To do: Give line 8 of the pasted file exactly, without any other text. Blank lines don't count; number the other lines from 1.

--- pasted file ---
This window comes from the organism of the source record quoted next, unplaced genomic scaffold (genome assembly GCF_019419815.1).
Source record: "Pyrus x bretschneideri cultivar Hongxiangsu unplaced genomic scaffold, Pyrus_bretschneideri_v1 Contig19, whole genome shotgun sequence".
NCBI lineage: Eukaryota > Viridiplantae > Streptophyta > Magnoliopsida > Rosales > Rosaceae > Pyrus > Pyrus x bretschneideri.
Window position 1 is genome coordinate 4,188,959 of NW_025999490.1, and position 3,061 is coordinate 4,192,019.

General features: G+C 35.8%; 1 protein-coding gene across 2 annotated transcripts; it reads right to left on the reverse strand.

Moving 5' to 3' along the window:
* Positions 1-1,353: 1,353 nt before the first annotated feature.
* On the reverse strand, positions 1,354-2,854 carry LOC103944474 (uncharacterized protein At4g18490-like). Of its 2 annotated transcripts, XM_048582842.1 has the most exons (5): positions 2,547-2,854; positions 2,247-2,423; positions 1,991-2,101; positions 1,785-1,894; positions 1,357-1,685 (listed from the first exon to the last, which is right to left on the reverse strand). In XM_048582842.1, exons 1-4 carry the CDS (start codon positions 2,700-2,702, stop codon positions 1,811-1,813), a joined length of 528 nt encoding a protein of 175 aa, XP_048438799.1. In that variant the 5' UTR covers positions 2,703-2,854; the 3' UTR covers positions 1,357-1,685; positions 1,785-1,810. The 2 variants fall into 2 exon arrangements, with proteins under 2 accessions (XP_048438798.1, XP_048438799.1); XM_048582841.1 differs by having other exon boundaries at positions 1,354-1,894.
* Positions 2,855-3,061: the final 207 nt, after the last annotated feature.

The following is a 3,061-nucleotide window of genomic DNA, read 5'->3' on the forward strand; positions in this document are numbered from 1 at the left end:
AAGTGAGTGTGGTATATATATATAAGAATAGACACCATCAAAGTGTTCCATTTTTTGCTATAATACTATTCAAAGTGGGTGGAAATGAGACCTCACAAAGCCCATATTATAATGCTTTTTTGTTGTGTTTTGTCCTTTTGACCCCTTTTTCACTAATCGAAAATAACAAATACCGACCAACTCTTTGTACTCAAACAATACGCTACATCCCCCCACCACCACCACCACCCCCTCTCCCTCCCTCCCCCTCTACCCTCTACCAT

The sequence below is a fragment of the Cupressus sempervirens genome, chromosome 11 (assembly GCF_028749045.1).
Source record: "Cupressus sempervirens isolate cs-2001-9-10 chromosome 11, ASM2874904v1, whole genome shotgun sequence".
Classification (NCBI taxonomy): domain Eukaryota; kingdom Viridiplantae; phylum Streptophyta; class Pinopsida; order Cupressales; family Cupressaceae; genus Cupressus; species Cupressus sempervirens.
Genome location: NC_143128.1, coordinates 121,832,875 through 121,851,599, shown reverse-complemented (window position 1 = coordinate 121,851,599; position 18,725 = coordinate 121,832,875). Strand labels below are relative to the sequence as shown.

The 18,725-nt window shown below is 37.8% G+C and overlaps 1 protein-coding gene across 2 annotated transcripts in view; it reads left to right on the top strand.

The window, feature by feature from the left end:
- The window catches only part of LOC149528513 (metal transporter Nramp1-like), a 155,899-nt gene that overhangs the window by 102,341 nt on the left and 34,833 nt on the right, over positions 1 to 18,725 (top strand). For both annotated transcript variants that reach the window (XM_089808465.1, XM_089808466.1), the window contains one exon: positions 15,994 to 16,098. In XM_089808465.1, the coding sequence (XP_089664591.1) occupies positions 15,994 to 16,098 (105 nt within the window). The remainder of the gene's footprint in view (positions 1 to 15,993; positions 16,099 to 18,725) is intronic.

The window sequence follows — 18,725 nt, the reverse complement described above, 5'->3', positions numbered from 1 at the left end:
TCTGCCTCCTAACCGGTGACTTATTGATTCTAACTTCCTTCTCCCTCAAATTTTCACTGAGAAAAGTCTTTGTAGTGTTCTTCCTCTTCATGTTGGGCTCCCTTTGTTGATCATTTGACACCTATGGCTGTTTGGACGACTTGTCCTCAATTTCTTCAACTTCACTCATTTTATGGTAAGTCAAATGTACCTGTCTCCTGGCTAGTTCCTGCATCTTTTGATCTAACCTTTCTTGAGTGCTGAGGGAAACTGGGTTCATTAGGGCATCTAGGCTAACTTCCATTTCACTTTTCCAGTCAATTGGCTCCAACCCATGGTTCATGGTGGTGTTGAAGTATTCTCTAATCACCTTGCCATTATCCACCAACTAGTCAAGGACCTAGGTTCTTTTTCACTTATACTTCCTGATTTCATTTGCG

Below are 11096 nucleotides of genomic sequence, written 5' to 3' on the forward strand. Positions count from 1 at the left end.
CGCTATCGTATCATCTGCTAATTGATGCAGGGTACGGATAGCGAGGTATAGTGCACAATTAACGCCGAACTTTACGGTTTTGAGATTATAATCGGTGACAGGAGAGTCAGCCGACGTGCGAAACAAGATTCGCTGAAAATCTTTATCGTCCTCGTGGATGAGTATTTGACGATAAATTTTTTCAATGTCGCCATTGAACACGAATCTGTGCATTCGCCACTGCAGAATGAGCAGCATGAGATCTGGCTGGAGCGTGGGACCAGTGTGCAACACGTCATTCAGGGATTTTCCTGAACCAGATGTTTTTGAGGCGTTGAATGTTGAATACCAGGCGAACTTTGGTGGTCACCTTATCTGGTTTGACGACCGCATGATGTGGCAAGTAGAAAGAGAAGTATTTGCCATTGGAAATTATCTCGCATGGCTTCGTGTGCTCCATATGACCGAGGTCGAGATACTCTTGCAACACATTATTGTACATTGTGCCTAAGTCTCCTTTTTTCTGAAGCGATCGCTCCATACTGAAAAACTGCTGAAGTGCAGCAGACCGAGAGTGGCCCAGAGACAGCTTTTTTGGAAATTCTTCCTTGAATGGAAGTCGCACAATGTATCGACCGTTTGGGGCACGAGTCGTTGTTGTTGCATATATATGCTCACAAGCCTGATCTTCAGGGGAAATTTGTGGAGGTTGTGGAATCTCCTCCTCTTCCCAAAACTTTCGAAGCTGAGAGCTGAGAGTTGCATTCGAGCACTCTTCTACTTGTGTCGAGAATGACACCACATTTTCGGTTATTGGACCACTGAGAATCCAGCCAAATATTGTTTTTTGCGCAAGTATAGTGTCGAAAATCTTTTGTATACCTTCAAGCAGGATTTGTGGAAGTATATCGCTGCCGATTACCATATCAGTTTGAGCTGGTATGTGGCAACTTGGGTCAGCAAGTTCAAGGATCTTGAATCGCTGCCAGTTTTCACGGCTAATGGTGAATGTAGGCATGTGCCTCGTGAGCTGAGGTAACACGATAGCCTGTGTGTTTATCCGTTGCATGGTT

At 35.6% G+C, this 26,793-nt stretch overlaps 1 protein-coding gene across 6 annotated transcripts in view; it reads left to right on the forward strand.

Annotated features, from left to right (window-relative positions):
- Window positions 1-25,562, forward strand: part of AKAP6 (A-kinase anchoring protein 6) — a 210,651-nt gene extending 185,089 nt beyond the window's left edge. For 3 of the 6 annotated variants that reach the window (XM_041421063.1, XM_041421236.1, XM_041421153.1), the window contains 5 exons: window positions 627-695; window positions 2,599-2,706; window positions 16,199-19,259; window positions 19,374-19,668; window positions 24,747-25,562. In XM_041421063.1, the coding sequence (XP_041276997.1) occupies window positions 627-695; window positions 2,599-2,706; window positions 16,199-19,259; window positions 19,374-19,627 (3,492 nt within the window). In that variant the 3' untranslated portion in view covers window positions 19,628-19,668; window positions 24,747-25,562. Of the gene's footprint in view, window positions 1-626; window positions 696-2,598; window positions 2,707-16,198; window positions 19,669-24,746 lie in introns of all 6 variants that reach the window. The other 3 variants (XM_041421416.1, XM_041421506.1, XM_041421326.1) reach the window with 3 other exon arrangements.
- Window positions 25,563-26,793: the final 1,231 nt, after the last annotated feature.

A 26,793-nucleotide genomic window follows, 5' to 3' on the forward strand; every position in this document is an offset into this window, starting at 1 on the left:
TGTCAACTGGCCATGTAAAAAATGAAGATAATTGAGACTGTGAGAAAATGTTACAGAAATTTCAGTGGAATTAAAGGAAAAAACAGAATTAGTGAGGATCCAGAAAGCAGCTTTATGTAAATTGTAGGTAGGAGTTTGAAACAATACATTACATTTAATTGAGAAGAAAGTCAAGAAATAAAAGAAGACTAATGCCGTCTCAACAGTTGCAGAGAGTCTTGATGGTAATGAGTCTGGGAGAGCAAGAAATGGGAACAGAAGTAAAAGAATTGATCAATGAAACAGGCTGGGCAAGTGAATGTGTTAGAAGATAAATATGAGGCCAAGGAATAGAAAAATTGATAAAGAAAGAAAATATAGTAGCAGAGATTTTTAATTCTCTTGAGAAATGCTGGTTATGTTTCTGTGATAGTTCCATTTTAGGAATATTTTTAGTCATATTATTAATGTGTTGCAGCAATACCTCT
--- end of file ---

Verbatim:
* On the reverse strand, positions 1,354-2,854 carry LOC103944474 (uncharacterized protein At4g18490-like). Of its 2 annotated transcripts, XM_048582842.1 has the most exons (5): positions 2,547-2,854; positions 2,247-2,423; positions 1,991-2,101; positions 1,785-1,894; positions 1,357-1,685 (listed from the first exon to the last, which is right to left on the reverse strand). In XM_048582842.1, exons 1-4 carry the CDS (start codon positions 2,700-2,702, stop codon positions 1,811-1,813), a joined length of 528 nt encoding a protein of 175 aa, XP_048438799.1. In that variant the 5' UTR covers positions 2,703-2,854; the 3' UTR covers positions 1,357-1,685; positions 1,785-1,810. The 2 variants fall into 2 exon arrangements, with proteins under 2 accessions (XP_048438798.1, XP_048438799.1); XM_048582841.1 differs by having other exon boundaries at positions 1,354-1,894.